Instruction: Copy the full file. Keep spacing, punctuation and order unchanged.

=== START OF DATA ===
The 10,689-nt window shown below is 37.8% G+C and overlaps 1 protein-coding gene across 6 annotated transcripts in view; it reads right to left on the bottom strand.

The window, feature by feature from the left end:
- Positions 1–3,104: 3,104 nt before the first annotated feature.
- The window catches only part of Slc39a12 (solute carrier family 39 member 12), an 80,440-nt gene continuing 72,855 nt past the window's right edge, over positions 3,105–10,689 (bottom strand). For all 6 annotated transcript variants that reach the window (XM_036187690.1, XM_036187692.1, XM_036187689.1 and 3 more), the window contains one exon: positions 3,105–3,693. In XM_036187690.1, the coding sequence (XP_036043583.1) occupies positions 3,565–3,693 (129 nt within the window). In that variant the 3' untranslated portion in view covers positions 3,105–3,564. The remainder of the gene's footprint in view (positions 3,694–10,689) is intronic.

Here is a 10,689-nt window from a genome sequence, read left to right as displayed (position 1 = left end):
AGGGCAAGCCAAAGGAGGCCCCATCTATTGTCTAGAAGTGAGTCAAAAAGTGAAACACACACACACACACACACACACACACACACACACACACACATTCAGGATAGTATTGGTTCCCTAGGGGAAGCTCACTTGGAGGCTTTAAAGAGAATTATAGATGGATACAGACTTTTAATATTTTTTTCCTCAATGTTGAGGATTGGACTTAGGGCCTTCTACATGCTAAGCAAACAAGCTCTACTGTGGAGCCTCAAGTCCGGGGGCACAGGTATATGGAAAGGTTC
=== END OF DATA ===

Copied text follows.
The 10,689-nt window shown below is 37.8% G+C and overlaps 1 protein-coding gene across 6 annotated transcripts in view; it reads right to left on the bottom strand.

The window, feature by feature from the left end:
- Positions 1–3,104: 3,104 nt before the first annotated feature.
- The window catches only part of Slc39a12 (solute carrier family 39 member 12), an 80,440-nt gene continuing 72,855 nt past the window's right edge, over positions 3,105–10,689 (bottom strand). For all 6 annotated transcript variants that reach the window (XM_036187690.1, XM_036187692.1, XM_036187689.1 and 3 more), the window contains one exon: positions 3,105–3,693. In XM_036187690.1, the coding sequence (XP_036043583.1) occupies positions 3,565–3,693 (129 nt within the window). In that variant the 3' untranslated portion in view covers positions 3,105–3,564. The remainder of the gene's footprint in view (positions 3,694–10,689) is intronic.

Here is a 10,689-nt window from a genome sequence, read left to right as displayed (position 1 = left end):
AGGGCAAGCCAAAGGAGGCCCCATCTATTGTCTAGAAGTGAGTCAAAAAGTGAAACACACACACACACACACACACACACACACACACACACACACATTCAGGATAGTATTGGTTCCCTAGGGGAAGCTCACTTGGAGGCTTTAAAGAGAATTATAGATGGATACAGACTTTTAATATTTTTTTCCTCAATGTTGAGGATTGGACTTAGGGCCTTCTACATGCTAAGCAAACAAGCTCTACTGTGGAGCCTCAAGTCCGGGGGCACAGGTATATGGAAAGGTTC